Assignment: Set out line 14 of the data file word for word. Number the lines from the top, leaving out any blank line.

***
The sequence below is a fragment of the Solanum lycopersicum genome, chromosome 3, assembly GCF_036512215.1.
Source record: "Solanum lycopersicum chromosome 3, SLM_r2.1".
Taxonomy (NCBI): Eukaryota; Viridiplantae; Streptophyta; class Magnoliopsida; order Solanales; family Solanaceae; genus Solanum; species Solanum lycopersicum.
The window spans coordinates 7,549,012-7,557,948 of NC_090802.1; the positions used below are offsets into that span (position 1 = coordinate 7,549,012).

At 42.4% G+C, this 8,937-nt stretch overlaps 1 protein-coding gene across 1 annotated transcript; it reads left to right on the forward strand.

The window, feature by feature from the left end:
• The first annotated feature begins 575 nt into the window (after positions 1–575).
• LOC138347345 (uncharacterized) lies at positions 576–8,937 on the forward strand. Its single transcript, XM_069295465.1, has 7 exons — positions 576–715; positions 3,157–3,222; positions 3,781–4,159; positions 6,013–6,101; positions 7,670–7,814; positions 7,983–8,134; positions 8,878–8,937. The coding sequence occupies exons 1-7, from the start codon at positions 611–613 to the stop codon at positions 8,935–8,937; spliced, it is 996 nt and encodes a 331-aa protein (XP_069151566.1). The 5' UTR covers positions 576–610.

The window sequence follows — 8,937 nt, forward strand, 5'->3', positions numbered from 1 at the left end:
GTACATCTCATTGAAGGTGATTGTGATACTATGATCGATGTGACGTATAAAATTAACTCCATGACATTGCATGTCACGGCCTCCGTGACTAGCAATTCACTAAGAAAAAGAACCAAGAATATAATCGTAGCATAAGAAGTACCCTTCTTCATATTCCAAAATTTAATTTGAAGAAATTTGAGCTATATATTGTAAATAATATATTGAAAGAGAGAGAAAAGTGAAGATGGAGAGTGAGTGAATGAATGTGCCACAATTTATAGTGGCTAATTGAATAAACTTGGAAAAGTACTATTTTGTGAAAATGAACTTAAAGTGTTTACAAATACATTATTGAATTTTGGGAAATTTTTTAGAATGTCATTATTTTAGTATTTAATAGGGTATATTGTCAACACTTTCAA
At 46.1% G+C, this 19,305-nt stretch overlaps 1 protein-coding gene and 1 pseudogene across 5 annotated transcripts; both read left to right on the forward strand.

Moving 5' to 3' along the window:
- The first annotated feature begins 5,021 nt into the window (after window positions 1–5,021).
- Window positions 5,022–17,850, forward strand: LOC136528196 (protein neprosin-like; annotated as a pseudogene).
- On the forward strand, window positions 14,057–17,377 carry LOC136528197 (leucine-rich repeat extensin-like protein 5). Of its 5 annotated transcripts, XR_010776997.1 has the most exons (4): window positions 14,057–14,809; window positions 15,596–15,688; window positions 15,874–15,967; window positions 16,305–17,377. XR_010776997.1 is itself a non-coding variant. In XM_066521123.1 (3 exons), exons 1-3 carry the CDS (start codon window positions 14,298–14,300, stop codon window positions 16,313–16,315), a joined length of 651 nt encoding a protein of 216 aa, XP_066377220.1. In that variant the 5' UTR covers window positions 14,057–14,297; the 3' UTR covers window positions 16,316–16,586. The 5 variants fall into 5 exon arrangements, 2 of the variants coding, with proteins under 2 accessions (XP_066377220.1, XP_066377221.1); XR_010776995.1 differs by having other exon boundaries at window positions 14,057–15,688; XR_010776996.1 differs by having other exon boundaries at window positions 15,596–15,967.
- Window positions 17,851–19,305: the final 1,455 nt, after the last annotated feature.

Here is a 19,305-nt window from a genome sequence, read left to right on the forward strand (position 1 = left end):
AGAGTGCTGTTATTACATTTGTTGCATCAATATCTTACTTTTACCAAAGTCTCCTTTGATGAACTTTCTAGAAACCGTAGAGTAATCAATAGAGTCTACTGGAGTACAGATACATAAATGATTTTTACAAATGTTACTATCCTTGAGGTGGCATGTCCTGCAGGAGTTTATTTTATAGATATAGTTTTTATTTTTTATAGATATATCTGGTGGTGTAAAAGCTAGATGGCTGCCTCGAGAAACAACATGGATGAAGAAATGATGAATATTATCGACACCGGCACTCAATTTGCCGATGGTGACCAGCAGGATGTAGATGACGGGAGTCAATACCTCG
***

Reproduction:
- Window positions 5,022–17,850, forward strand: LOC136528196 (protein neprosin-like; annotated as a pseudogene).